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Minnesota race car driver makes appearance at Turtle Derby, donates winnings to children’s hospital

Seven years ago, Jason and Katie VandeKamp’s twin sons received NICU care at University of Minnesota Masonic Children’s Hospital. This summer, the family returned—this time to give back.
In June, Jason, Katie, Gavin and Parker VandeKamp brought their #Give16 dirt track race car to the Turtle Derby at University of Minnesota Masonic Children's Hospital. Their volunteer role at the event is one of several ways this family is giving back to the hospital after receiving life-saving care.

Jason and Katie VandeKamp are no strangers to adrenaline.

In 2012, Katie was flown via helicopter from Fairview Lakes Medical Center to University of Minnesota Masonic Children’s Hospital. 31 weeks pregnant with twin boys, she had entered labor early. Within hours of their arrival at the hospital, her sons Gavin and Parker were born.

Seven years after that harrowing event, the VandeKamps returned to University of Minnesota Masonic Children’s Hospital—this time as donors and volunteers. Jason is a longtime professional dirt track racer with more than 200 feature victories. On June 20, the family brought his racing car to the hospital’s 33rd annual Turtle Derby. During the event, wide-eyed kids sat in the driver’s seat and took photos.

Jason and Katie have long dreamt of giving back to the hospital, and the derby seemed like a perfect fit. Their twins were born a few days before the 2012 Turtle Derby. Jason recalls stumbling upon the event outside the hospital and wondering what the unusual sight was all about.

“It was really cool, and as a family who spent five weeks on campus and saw all those opportunities for the kids there, our motivation came from wanting to be even a tiny part of that,” Jason said.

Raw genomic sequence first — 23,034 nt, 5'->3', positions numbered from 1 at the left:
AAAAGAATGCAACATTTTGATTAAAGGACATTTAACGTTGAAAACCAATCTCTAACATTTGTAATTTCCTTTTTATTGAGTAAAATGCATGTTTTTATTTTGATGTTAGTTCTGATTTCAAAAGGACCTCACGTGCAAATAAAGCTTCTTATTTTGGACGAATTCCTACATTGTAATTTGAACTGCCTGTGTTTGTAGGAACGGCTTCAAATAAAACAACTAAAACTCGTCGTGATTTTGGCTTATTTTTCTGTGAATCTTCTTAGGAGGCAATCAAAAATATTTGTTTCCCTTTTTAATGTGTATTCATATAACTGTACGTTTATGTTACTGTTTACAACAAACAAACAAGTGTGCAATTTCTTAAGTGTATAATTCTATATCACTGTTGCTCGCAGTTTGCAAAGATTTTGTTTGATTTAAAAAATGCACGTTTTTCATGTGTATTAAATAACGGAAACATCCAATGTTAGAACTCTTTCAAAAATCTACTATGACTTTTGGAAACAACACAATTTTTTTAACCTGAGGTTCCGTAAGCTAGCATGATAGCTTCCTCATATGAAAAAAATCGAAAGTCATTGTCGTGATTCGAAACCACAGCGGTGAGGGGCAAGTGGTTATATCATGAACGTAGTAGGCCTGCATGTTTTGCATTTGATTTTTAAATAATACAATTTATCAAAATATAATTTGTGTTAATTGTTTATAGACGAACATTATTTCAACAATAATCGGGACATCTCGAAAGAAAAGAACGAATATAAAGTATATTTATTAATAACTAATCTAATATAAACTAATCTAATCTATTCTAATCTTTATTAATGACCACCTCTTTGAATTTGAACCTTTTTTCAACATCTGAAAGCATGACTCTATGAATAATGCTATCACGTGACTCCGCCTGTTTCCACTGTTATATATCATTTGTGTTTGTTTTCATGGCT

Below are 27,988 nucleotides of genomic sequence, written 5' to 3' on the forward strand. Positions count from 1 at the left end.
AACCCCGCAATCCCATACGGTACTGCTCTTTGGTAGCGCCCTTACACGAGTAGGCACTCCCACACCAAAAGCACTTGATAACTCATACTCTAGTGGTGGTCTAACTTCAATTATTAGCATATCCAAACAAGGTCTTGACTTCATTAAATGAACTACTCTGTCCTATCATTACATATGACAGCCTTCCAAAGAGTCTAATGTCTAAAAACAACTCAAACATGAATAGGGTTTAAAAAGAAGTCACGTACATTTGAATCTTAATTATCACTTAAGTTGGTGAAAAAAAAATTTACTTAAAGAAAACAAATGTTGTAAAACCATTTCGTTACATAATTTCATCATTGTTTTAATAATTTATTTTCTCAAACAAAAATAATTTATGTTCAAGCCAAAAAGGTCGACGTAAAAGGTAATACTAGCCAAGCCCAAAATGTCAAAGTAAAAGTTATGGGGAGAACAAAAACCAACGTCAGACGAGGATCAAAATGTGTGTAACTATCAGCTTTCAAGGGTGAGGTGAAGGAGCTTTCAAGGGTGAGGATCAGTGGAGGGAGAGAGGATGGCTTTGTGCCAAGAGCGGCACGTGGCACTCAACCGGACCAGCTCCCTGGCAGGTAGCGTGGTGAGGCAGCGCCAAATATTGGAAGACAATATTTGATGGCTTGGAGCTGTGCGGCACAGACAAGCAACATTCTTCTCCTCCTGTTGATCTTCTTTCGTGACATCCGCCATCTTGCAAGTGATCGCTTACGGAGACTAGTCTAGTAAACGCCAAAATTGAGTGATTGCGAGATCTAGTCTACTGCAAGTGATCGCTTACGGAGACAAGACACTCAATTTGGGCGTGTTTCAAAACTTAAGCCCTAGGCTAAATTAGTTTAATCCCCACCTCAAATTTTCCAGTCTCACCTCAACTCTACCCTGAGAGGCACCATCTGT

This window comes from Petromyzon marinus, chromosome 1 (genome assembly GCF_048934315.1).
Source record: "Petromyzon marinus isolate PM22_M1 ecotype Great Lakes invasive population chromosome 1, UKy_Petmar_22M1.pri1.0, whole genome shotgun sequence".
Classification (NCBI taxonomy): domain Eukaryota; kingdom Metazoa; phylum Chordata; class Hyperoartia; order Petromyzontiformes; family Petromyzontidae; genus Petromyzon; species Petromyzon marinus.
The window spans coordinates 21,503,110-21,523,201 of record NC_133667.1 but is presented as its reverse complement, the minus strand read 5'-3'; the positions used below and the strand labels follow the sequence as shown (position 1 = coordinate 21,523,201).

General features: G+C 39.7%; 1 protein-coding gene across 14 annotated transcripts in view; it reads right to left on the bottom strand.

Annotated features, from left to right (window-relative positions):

In addition to taking part in the derby, the VandeKamps recently signed a pledge to raise $10,000 for the Zucker Family Suite and Broadcast Studio. Inspired by Jason and Carly Zucker’s #Give16 campaign, the VandeKamps are donating 16 percent of Jason VandeKamp’s race track winnings to their fundraising pledge.

Gratitude toward the hospital motivated them to get involved, the Vandekamps said.

After birth, their son Parker battled necrotizing enterocolitis, a severe and sometimes fatal disease that affects the digestive tract of infants. The VandeKamps credit an off-duty nurse for saving Parker’s life. Troubled by a nagging hunch, the nurse called her colleagues after hours and asked them to investigate, Katie said. That tip-off led to Parker receiving emergency care and a 14-day regimen of antibiotics that eventually halted the disease.

University of Minnesota Masonic Children’s Hospital is equipped with a Level IV Neonatal Intensive Care Unit (NICU), which offers the highest level of care for infants and families. Learn more about our services.

Now, Parker and his brother Gavin are energetic and healthy boys. Fraternal twins, the brothers “couldn’t be more different,” Katie said. Gavin is joyful and loves being the center of attention, while Parker is competitive, determined and athletic, the VandeKamps said. 

“The children’s hospital has always had a huge place in our hearts, and when we heard about the studio and the Zuckers’ #Give16 campaign, it was like a light bulb went off,” Katie says. “It couldn’t have fit any better, and being able to give back makes racing even more fun for us.”